For decades, the city has been cultivating a plan for a mixed-use development, Lakepointe, on over 50 acres of lakefront property adjacent to cement and asphalt plants. The land, which was used by WSDOT as a landfill when Interstate 5 was under construction, needs to be stabilized before the site can be developed. The extraordinary upfront cost needed, estimated at over $100M just for stabilization, has caused the site to languish undeveloped.

“The cement plants were great when we were rural, but it doesn’t fit anymore,” Baker said.

Karlinsey said while many interested developers have come and gone over the years, he sees real potential with the Kirkland-based developer, Weidner Apartment Homes. The company, which has also begun acquiring additional property surrounding the Lakepointe site, has been very engaged on the project for the last three years, Karlinsey said. Though still many years out, the city is expecting the Lakepointe development to create at least 1,200 housing units and over 600,000 square feet of retail and commercial space.

At the top of Lake Washington, Baker’s grand vision for his city expands beyond the city’s lakeshore to Seattle, where Baker is optimistic a new ferry route will eventually run. He said the city is number one on King County’s list for a new passenger ferry route.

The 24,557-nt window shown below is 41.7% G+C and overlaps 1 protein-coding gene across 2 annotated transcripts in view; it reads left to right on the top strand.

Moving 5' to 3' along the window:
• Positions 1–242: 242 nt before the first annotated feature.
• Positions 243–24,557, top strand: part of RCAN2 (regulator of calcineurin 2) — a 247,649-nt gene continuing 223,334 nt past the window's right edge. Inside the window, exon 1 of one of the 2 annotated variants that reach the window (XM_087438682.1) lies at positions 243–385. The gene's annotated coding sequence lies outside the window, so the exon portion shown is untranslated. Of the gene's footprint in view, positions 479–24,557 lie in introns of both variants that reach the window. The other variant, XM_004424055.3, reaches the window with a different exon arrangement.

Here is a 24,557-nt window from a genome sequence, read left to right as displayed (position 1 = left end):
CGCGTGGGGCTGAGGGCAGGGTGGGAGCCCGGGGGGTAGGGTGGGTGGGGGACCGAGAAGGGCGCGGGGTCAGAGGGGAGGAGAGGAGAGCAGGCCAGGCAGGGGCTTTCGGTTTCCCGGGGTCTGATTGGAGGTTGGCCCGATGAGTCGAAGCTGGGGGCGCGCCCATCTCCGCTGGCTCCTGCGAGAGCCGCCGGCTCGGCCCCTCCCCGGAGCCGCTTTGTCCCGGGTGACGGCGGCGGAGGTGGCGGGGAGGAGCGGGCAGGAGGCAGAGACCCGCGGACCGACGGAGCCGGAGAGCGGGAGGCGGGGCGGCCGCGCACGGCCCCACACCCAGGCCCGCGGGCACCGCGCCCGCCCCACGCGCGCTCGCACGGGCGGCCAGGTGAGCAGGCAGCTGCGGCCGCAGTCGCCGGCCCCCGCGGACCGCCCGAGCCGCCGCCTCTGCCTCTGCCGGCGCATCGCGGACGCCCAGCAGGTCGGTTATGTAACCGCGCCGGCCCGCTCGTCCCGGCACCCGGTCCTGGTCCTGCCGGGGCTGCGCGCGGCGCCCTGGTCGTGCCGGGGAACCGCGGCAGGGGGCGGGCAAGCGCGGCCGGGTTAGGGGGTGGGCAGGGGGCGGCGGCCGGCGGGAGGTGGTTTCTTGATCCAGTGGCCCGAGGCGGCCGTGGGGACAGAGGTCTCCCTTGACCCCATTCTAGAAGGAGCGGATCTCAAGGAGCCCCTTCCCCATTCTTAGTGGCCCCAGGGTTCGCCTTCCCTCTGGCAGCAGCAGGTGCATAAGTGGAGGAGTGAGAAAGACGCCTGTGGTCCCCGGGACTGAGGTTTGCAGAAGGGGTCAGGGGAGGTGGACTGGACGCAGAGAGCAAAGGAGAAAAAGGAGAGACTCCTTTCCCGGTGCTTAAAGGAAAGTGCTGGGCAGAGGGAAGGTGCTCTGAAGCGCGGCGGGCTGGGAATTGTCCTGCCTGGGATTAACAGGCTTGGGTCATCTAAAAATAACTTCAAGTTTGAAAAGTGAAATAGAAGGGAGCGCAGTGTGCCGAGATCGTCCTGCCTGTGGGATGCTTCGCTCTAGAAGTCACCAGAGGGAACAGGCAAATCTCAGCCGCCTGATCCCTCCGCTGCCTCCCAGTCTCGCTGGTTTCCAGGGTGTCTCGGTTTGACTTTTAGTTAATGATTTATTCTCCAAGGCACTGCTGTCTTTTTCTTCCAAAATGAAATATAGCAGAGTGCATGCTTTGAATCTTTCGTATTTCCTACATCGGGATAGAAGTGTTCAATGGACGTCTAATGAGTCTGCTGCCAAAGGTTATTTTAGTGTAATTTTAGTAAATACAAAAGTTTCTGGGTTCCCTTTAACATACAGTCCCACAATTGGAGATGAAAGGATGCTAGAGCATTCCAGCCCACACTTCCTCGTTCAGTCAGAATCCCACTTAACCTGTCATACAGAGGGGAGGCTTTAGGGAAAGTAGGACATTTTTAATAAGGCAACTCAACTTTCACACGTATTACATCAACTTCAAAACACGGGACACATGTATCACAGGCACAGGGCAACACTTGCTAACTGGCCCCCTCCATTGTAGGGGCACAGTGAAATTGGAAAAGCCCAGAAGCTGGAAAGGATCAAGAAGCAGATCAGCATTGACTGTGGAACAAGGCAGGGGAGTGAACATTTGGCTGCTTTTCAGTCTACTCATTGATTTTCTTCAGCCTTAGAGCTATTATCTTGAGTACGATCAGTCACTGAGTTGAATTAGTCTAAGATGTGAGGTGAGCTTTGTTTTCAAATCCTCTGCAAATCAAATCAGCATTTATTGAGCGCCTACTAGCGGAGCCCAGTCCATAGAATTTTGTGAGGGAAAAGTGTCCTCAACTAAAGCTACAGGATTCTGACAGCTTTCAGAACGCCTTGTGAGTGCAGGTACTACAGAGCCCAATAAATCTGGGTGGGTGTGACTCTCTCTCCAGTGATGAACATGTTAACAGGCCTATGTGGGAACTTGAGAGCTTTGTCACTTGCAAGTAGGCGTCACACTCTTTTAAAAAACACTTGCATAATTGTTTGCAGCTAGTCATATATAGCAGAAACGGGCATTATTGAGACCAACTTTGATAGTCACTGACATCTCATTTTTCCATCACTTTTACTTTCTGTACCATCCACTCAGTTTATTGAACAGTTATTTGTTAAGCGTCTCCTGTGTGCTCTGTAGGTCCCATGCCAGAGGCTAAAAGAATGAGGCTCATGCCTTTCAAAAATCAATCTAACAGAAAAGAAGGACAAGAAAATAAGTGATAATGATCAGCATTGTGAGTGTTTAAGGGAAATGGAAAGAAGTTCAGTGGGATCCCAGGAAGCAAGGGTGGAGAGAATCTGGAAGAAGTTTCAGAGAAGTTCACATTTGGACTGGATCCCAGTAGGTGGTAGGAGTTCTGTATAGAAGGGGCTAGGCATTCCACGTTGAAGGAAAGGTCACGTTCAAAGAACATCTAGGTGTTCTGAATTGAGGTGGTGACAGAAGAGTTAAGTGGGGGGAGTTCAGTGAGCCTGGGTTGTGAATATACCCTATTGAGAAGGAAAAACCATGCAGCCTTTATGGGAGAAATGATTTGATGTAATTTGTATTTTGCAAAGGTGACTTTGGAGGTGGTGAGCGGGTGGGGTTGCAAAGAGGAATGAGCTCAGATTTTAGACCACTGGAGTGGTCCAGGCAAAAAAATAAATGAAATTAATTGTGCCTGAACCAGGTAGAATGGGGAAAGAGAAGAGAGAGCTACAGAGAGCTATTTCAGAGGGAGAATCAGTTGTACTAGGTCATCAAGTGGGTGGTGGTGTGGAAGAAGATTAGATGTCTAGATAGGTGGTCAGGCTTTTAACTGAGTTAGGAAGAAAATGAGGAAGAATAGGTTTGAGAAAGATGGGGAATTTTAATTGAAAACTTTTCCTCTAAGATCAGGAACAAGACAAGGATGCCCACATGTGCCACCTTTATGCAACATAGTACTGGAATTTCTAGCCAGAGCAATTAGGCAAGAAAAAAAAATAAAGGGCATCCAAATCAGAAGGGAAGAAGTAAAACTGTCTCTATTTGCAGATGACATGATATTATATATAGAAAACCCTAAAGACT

“You can’t force things to happen,” Baker said. “But what you can do is plan, and you can put the policy framework into place to allow it to happen. That’s what we have been trying to do for the last 19 years.”

18 Replies to “Kenmore: Casting off an Industrial Past”

  1. Kenmore has already changed a lot in the six years since I’ve moved here. Walking to the library or the bus stop is a lot more pleasant than it was when I moved in. I always like to point out that Kenmore is one of the few cities in the region that has no interstate or limited-access highway running through it. Yes, it does have 522, but that’s something that’s easier to change, at least in theory.

    There has been some grumbling by a few citizens here about new development, but that grumbling hasn’t translated into votes: STB-endorsed city council member Nigel Herbig handily won re-election last year, for example.

    Going forward, I’d like to see the city take advantage of one of our best resource, the Burke-Gilman Trail, by putting more mixed-use development along it that is easily accessible from the trail.

  2. This sounds similar (yet less dramatic) to Emeryville CA, which saw an old steel mill and other industrial areas turned into higher-end, mixed-use developments and corporate campuses (like Pixar) about 10-25 years ago. This very small city also funds free shuttles (through a TMA) to go to a nearby BART station (even though it is also in the AC Transit district) which I could see happening in our region as Link expands outward. Interestingly, they also structurally made locating there easier for developers by reducing parking and traffic impact requirements.